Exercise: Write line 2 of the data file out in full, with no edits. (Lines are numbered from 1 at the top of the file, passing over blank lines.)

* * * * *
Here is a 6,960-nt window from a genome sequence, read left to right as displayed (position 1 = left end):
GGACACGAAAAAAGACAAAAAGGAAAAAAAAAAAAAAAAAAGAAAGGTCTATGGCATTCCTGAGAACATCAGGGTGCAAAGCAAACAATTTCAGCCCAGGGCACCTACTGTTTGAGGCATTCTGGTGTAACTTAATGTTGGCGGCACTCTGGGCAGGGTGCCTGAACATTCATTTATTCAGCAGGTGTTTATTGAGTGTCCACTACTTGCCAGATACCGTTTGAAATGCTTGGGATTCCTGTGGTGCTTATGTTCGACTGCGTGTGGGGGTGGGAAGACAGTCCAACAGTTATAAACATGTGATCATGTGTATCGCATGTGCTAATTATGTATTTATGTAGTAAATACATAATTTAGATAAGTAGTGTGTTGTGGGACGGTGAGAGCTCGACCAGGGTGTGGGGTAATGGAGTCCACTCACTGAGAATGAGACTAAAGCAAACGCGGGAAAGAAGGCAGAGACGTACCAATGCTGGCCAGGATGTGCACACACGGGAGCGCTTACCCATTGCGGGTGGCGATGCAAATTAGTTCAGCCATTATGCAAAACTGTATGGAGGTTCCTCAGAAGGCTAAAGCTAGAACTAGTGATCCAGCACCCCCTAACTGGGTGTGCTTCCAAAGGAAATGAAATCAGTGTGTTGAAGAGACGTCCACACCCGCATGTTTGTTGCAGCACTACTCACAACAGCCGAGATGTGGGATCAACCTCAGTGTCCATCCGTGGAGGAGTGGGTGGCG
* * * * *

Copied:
GGACACGAAAAAAGACAAAAAGGAAAAAAAAAAAAAAAAAAGAAAGGTCTATGGCATTCCTGAGAACATCAGGGTGCAAAGCAAACAATTTCAGCCCAGGGCACCTACTGTTTGAGGCATTCTGGTGTAACTTAATGTTGGCGGCACTCTGGGCAGGGTGCCTGAACATTCATTTATTCAGCAGGTGTTTATTGAGTGTCCACTACTTGCCAGATACCGTTTGAAATGCTTGGGATTCCTGTGGTGCTTATGTTCGACTGCGTGTGGGGGTGGGAAGACAGTCCAACAGTTATAAACATGTGATCATGTGTATCGCATGTGCTAATTATGTATTTATGTAGTAAATACATAATTTAGATAAGTAGTGTGTTGTGGGACGGTGAGAGCTCGACCAGGGTGTGGGGTAATGGAGTCCACTCACTGAGAATGAGACTAAAGCAAACGCGGGAAAGAAGGCAGAGACGTACCAATGCTGGCCAGGATGTGCACACACGGGAGCGCTTACCCATTGCGGGTGGCGATGCAAATTAGTTCAGCCATTATGCAAAACTGTATGGAGGTTCCTCAGAAGGCTAAAGCTAGAACTAGTGATCCAGCACCCCCTAACTGGGTGTGCTTCCAAAGGAAATGAAATCAGTGTGTTGAAGAGACGTCCACACCCGCATGTTTGTTGCAGCACTACTCACAACAGCCGAGATGTGGGATCAACCTCAGTGTCCATCCGTGGAGGAGTGGGTGGCG